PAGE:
Visionary Series – Dr. Gregory Fowler

We recently interviewed Dr. Gregory Fowler, the Global Campus President of Southern New Hampshire University. Dr. Fowler oversees the academic experiences of students across all the various modalities at SNHU. Here is a transcript of the interview edited lightly for clarity.

Ryan: How has SNHU been adjusting due to Covid 19?

Dr. Fowler: When we think about the last several months of COVID and the things that are happening around the country, one of the things that we continue to say is that COVID didn’t necessarily turn the organization in a different direction. And I think that’s true as well for higher education in general. What I think it did was accelerate some of the things that you already saw happening throughout higher education, and that’s been particularly true here in the Northeast, where we’ve seen demographic changes and changes in higher education experiences causing a lot of campuses to think about how to move into the next generation of higher education experiences.

That includes, certainly, the work that we’re doing in online, but it also requires us to rethink a lot of the things you think about when it comes to learning experiences in general. The issues around a recession for a lot of our employees, a lot of our students will mean that a lot of people will be looking for new skills and new experiences as they go back into the workforce. As that begins to happen, one of the things we’re going to be spending a lot of time thinking about is how do we give students that new experience, that new skill set that they’re going to have, or that they’re going to need as they move forward?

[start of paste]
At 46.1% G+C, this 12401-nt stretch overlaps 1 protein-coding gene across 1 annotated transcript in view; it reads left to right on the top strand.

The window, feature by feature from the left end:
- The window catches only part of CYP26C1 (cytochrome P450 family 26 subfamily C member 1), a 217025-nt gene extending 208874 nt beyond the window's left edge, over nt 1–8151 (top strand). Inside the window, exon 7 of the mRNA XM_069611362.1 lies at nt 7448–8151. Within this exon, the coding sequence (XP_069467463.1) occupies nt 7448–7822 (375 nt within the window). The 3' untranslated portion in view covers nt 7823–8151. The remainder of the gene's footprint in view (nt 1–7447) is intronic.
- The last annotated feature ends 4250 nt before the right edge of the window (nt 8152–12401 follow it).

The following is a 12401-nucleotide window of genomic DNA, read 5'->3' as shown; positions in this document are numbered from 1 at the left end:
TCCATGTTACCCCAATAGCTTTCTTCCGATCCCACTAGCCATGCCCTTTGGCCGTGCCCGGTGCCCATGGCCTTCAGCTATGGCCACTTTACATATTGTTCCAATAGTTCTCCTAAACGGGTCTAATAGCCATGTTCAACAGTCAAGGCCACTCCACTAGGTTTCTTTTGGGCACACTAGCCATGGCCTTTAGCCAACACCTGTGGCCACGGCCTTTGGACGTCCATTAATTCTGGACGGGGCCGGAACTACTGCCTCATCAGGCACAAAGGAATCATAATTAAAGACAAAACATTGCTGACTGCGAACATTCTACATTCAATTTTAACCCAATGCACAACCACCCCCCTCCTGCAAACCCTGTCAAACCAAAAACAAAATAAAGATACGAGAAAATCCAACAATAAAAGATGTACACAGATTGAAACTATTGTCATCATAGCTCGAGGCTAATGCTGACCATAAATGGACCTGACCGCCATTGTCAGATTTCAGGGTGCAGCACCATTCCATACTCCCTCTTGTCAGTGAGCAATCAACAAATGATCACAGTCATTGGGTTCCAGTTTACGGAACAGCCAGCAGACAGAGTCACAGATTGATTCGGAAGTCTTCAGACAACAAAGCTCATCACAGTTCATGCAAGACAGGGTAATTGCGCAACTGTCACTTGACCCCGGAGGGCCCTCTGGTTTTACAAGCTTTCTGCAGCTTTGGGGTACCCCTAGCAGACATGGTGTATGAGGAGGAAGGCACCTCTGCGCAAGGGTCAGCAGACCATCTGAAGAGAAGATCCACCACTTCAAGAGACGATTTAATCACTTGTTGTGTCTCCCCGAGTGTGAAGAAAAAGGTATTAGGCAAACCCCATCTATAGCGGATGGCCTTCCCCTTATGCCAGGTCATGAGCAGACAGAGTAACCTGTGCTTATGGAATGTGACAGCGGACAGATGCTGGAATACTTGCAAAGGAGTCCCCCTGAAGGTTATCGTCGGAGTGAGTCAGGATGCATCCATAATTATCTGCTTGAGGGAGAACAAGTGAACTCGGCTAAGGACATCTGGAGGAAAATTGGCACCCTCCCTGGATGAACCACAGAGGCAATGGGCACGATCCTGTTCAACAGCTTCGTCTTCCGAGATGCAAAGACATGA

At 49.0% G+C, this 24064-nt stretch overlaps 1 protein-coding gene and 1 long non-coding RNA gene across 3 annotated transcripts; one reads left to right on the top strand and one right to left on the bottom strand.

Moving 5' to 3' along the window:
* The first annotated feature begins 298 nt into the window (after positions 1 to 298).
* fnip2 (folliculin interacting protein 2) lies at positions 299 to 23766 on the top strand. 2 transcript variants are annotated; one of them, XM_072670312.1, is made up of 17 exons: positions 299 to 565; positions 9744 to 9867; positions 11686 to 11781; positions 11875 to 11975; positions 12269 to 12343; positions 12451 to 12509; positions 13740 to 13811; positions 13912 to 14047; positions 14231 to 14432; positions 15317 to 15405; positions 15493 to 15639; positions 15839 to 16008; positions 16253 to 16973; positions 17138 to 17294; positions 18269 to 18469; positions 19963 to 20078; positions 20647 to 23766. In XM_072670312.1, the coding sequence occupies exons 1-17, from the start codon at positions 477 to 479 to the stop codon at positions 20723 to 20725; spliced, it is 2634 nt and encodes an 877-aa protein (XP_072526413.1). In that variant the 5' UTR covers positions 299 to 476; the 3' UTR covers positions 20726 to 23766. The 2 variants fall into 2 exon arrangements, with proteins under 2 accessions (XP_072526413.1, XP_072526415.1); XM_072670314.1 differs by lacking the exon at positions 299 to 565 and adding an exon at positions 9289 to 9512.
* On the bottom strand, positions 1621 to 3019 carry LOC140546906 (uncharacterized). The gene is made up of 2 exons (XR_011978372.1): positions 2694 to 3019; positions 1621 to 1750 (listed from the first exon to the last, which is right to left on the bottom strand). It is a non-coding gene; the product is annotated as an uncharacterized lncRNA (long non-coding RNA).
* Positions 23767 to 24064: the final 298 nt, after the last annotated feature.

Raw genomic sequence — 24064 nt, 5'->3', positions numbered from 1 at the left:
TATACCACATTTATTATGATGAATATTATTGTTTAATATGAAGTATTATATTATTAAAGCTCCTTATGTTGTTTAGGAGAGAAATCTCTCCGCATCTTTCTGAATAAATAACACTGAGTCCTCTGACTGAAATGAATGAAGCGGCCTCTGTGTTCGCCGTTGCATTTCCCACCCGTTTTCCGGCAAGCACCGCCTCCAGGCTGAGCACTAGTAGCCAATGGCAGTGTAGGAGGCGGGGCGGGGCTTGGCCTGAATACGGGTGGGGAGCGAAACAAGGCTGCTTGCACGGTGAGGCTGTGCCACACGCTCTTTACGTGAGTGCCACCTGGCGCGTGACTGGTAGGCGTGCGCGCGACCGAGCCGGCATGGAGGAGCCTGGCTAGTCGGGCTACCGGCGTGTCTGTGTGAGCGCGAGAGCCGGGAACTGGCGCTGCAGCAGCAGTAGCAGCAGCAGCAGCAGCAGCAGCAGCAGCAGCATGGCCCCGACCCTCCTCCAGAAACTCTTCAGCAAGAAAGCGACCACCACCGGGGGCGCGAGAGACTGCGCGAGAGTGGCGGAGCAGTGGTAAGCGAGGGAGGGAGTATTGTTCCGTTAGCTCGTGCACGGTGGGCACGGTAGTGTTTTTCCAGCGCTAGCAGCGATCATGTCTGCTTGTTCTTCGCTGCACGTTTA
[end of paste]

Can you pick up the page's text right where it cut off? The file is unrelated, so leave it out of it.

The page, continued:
And it’s not going to always be the traditional types of, “I’ve gotta get a full degree,” or “I’ve gotta get a full type of degree program, credential of some sort.” It’s really going to be, “How do I stack on to the credentials that I already have?” A lot of the work we’re doing is thinking about what are those new experiences going to be like and how do we create the platform and the systems around which those types of things can happen.


Ryan: You bring up a recession and how that could shift the way people are fundamentally thinking about degrees. Do you see people desiring something more usable and practical, and perhaps shorter than the traditional degree?

Dr. Fowler: Yeah, one of things we see a lot of is the debate around workforce relevance and the skill sets needed for students to move forward. One of the things we do a lot of at SNHU is tied very much to partnering with businesses and others asking, “What do you want your employees to know, to do, to be?” When we have these conversations, it always ends up on our ability to clearly identify these skill sets. Because of the recession, you’re also dealing with people who don’t have thousands and thousands of dollars of money to spend on a higher education degree, so how do we think differently about that as we move forward? How do we correlate the things you’re coming back to school to get to what you’re trying to do?


Ryan: How do you see Covid 19 affecting the cost of college?

Dr. Fowler: At SNHU, one of the things we have committed to is coming up with a degree that’s not going to cost our students more than $10,000 a year. We’re giving scholarships to our freshman class coming in this year to help us figure this out this fall. We will be back in session, but we won’t be physically on campus for the residential students. A lot of them will be participating in a different type of experience moving forward.